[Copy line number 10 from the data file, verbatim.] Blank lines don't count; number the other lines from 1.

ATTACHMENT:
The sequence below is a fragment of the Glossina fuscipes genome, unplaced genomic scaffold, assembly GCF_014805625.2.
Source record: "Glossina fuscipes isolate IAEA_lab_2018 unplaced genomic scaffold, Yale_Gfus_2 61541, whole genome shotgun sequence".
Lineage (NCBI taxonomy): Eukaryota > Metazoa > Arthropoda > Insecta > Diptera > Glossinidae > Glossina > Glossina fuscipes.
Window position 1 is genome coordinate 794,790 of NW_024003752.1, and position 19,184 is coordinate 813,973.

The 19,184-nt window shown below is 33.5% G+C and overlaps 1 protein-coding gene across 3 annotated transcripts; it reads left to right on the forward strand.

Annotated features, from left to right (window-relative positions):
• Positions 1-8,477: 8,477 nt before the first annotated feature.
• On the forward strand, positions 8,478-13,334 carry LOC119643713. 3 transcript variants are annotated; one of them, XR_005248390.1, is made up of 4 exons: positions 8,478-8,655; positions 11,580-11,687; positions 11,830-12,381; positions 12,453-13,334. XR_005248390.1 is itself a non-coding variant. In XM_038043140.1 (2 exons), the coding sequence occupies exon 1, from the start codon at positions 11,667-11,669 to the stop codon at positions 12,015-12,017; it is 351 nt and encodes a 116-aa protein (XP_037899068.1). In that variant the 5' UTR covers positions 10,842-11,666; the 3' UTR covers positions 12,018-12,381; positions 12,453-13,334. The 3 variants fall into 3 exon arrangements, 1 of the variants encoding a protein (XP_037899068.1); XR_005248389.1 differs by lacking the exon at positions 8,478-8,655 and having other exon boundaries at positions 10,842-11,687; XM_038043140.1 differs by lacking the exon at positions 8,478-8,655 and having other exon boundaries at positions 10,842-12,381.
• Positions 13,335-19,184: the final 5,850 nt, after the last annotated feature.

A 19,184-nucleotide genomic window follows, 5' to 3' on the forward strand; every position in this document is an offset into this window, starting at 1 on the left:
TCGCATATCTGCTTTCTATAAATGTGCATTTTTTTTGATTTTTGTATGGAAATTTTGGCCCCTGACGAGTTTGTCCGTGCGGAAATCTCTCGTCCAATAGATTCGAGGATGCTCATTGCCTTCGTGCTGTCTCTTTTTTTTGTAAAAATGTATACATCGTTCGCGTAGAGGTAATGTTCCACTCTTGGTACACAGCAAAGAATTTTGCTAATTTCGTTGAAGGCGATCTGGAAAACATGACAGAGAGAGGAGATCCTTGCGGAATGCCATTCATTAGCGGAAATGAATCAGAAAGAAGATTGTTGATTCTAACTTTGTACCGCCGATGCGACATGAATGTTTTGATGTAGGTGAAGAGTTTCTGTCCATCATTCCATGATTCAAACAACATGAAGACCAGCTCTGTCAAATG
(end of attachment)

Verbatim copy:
A 19,184-nucleotide genomic window follows, 5' to 3' on the forward strand; every position in this document is an offset into this window, starting at 1 on the left: